As the advisers to the Jimmy Choo flotation announce they have enough support to proceed, there is much to be delighted with in the way the new issues market has gone this year.
Up to the August break and then pausing until the uncertainty over the Scottish referendum lifted, there has been a constant stream of new issues with strong international demand.
Even a couple of hi-tech companies, AO World and Just Eat, managed to list in London, something many bankers believed unimaginable only a couple of years previously.
But could things be still better? I ask that because the other evening I bumped into several advocates for the London market who felt some of their sterling efforts to encourage companies to list here were being undermined by the tightening of the listings rules in the capital and the rhetoric surrounding that process.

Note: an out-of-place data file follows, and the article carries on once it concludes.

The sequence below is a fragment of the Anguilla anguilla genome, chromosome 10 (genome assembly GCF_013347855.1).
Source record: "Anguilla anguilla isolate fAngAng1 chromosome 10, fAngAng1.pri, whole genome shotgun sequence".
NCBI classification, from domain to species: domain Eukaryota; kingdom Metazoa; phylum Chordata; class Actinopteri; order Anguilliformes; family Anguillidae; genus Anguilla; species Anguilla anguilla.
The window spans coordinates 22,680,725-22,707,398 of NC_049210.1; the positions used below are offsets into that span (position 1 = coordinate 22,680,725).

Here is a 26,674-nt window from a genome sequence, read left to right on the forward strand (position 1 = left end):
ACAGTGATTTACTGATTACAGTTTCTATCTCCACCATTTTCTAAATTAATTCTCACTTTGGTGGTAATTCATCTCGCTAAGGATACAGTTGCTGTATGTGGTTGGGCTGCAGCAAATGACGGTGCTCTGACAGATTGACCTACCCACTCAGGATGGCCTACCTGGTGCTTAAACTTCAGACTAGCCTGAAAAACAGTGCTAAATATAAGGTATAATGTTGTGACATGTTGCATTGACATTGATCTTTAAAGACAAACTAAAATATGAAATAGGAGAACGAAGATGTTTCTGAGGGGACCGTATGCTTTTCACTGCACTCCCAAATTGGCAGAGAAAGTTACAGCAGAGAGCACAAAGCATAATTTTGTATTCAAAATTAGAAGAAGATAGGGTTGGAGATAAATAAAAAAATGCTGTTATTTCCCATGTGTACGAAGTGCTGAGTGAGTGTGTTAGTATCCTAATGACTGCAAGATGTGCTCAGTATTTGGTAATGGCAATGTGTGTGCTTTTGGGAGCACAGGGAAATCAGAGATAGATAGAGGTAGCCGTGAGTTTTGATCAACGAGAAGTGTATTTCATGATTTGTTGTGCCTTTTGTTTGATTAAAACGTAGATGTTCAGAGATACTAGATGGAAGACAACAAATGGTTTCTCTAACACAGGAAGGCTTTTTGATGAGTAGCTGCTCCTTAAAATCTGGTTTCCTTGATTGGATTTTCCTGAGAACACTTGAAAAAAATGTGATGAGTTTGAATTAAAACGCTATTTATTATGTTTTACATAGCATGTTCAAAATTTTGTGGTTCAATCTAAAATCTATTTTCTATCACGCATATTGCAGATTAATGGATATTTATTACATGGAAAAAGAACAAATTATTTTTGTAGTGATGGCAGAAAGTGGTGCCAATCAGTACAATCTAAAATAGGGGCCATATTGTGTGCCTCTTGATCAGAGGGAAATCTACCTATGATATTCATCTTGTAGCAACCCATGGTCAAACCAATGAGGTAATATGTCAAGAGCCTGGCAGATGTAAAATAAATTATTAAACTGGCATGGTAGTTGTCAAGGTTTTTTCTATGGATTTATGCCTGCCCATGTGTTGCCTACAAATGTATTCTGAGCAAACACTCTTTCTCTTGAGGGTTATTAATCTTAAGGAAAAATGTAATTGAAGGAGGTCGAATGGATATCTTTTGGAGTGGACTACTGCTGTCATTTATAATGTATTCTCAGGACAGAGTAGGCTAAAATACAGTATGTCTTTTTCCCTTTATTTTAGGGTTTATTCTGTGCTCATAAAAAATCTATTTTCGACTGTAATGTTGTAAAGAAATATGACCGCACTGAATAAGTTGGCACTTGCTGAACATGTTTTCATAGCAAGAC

They pointed to an interview with Martin Wheatley, the chief executive of the Financial Conduct Authority, in the South China Morning Post earlier this year in which he made it clear that the rule-makers in London would not have been prepared to change their rules to accommodate the listing of Alibaba, the giant internet group that eventually plumped for New York.
Whether Alibaba would ever realistically have listed in London is something we will never find out. What is clear is that Wheatley’s tough stance on rules and corporate governance isn’t admired universally in the City, where many think it is costing the UK opportunities. Imagine how the David Cameron-led delegation that went to China last year, which included Xavier Rolet, chief executive of the London Stock Exchange Group, must have felt a few months later when they realised Wheatley had effectively pulled the rug from under their feet.